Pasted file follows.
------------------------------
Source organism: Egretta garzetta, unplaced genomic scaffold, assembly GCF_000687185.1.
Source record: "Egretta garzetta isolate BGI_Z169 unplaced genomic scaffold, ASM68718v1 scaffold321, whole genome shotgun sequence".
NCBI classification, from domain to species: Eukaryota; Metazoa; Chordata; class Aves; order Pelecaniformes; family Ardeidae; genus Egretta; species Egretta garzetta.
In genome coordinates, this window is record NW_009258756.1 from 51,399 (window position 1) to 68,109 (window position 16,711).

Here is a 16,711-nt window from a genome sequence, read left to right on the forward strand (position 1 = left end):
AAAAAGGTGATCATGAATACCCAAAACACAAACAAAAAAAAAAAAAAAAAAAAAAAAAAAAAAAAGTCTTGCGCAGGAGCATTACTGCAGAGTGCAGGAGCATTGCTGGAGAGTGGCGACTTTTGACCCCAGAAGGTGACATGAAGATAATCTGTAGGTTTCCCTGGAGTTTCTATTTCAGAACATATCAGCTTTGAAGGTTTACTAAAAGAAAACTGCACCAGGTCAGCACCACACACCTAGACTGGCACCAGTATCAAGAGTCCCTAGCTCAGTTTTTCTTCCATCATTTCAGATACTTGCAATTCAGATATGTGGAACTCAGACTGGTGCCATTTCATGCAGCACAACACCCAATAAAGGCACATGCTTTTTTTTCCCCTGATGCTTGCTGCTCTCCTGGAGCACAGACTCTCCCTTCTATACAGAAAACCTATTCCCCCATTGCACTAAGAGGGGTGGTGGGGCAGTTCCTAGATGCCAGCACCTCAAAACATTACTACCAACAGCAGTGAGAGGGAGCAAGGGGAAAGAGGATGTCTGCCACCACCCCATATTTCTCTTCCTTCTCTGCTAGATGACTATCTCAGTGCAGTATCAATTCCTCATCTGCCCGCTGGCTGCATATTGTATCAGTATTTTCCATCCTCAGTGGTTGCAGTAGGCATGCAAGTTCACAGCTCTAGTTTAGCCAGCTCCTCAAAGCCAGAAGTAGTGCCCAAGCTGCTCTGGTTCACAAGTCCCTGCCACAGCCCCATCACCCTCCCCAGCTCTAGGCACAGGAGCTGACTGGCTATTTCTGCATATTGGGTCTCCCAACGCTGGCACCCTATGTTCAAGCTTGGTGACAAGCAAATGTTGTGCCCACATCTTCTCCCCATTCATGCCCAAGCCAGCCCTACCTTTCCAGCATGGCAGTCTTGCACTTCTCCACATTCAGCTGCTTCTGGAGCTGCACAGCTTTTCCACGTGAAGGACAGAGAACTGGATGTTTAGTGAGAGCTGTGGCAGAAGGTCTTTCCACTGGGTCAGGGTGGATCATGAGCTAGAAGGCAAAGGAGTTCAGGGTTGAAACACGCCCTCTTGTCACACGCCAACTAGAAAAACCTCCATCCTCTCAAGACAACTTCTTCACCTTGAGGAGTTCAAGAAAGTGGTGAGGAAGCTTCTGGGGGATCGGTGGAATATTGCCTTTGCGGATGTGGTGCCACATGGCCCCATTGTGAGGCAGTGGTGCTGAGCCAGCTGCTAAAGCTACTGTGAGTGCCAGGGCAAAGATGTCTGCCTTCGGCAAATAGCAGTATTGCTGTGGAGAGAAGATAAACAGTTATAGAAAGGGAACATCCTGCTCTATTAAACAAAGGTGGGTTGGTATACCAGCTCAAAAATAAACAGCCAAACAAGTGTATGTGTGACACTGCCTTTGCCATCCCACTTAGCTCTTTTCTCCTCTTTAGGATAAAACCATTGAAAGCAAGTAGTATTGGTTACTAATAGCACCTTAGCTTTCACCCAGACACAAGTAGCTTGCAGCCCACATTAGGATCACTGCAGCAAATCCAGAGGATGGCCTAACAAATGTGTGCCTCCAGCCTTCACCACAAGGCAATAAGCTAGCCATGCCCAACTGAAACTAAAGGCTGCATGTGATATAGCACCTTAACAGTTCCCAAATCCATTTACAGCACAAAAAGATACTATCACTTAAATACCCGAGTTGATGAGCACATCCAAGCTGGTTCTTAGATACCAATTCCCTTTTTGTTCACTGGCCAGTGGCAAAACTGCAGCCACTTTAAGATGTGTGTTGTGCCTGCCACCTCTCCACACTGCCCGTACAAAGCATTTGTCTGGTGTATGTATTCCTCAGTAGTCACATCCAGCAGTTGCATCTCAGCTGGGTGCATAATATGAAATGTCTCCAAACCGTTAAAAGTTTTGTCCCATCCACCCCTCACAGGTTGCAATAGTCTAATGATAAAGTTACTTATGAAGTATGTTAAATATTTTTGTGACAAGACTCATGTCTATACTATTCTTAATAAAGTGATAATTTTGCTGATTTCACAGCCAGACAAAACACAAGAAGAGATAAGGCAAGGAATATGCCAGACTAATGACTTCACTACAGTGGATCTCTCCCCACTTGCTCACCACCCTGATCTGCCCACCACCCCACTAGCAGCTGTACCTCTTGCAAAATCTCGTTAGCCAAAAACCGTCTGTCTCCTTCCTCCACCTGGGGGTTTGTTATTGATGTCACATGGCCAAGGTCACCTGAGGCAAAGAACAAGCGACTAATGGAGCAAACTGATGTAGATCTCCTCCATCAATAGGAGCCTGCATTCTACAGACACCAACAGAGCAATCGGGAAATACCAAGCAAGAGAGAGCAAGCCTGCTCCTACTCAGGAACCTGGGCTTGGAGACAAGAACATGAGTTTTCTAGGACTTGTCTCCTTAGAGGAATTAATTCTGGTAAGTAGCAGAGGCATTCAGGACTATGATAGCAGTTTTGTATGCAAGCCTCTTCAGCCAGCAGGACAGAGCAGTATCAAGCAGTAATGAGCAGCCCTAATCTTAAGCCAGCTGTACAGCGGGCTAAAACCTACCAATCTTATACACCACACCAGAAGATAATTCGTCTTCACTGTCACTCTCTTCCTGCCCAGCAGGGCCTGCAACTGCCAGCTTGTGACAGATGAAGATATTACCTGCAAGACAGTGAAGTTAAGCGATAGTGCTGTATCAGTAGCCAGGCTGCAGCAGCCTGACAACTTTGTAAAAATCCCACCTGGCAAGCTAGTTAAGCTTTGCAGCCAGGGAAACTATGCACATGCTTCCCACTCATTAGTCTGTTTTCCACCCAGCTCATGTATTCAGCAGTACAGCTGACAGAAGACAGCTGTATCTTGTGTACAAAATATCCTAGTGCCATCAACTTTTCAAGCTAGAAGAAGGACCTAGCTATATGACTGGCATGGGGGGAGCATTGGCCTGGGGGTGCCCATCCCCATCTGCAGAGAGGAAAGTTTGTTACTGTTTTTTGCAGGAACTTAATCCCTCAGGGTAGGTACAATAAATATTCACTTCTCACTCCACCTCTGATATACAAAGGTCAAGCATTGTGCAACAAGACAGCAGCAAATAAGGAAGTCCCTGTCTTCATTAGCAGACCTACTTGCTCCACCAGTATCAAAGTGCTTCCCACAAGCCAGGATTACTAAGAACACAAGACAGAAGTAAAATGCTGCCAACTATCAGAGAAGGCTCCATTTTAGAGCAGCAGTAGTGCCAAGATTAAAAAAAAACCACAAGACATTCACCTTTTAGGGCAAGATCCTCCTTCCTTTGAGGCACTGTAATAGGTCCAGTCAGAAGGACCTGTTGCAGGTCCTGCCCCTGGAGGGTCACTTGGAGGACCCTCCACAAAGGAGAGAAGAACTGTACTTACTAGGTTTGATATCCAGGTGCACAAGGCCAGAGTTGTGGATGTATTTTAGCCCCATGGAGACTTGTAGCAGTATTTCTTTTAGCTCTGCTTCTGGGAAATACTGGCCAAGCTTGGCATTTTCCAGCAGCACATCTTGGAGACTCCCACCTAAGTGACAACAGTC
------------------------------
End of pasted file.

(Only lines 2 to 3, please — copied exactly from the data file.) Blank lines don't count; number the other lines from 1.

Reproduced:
Source record: "Egretta garzetta isolate BGI_Z169 unplaced genomic scaffold, ASM68718v1 scaffold321, whole genome shotgun sequence".
NCBI classification, from domain to species: Eukaryota; Metazoa; Chordata; class Aves; order Pelecaniformes; family Ardeidae; genus Egretta; species Egretta garzetta.